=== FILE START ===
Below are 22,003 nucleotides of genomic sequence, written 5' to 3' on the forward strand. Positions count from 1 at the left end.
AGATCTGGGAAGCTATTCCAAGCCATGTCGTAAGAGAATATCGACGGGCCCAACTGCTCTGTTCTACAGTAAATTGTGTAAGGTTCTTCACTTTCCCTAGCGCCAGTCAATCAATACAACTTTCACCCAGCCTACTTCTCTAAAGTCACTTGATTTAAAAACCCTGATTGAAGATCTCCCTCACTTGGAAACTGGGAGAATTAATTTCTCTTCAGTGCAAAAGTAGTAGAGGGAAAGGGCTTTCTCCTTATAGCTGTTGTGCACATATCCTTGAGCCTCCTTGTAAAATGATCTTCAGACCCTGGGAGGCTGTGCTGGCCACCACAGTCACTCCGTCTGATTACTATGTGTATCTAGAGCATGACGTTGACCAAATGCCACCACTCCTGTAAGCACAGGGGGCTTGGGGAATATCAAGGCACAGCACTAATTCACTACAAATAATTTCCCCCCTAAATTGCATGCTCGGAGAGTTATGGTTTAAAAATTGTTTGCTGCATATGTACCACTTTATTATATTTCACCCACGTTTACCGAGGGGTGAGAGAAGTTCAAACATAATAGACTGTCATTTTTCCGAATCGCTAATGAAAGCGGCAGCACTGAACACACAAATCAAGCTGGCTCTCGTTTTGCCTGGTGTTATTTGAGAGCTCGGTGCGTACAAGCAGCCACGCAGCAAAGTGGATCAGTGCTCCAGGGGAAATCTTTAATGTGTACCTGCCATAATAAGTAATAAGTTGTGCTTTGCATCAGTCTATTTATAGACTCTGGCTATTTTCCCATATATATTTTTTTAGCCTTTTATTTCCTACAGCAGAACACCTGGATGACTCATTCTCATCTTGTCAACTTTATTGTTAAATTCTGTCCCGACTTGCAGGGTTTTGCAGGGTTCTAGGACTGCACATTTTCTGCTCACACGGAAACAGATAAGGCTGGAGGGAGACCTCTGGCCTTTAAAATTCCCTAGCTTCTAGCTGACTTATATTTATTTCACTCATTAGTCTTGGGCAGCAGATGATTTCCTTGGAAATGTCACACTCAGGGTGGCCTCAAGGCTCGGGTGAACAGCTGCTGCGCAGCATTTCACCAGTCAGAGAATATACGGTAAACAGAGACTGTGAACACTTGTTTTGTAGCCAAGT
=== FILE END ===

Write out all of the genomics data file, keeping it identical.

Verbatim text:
Below are 22,003 nucleotides of genomic sequence, written 5' to 3' on the forward strand. Positions count from 1 at the left end.
AGATCTGGGAAGCTATTCCAAGCCATGTCGTAAGAGAATATCGACGGGCCCAACTGCTCTGTTCTACAGTAAATTGTGTAAGGTTCTTCACTTTCCCTAGCGCCAGTCAATCAATACAACTTTCACCCAGCCTACTTCTCTAAAGTCACTTGATTTAAAAACCCTGATTGAAGATCTCCCTCACTTGGAAACTGGGAGAATTAATTTCTCTTCAGTGCAAAAGTAGTAGAGGGAAAGGGCTTTCTCCTTATAGCTGTTGTGCACATATCCTTGAGCCTCCTTGTAAAATGATCTTCAGACCCTGGGAGGCTGTGCTGGCCACCACAGTCACTCCGTCTGATTACTATGTGTATCTAGAGCATGACGTTGACCAAATGCCACCACTCCTGTAAGCACAGGGGGCTTGGGGAATATCAAGGCACAGCACTAATTCACTACAAATAATTTCCCCCCTAAATTGCATGCTCGGAGAGTTATGGTTTAAAAATTGTTTGCTGCATATGTACCACTTTATTATATTTCACCCACGTTTACCGAGGGGTGAGAGAAGTTCAAACATAATAGACTGTCATTTTTCCGAATCGCTAATGAAAGCGGCAGCACTGAACACACAAATCAAGCTGGCTCTCGTTTTGCCTGGTGTTATTTGAGAGCTCGGTGCGTACAAGCAGCCACGCAGCAAAGTGGATCAGTGCTCCAGGGGAAATCTTTAATGTGTACCTGCCATAATAAGTAATAAGTTGTGCTTTGCATCAGTCTATTTATAGACTCTGGCTATTTTCCCATATATATTTTTTTAGCCTTTTATTTCCTACAGCAGAACACCTGGATGACTCATTCTCATCTTGTCAACTTTATTGTTAAATTCTGTCCCGACTTGCAGGGTTTTGCAGGGTTCTAGGACTGCACATTTTCTGCTCACACGGAAACAGATAAGGCTGGAGGGAGACCTCTGGCCTTTAAAATTCCCTAGCTTCTAGCTGACTTATATTTATTTCACTCATTAGTCTTGGGCAGCAGATGATTTCCTTGGAAATGTCACACTCAGGGTGGCCTCAAGGCTCGGGTGAACAGCTGCTGCGCAGCATTTCACCAGTCAGAGAATATACGGTAAACAGAGACTGTGAACACTTGTTTTGTAGCCAAGT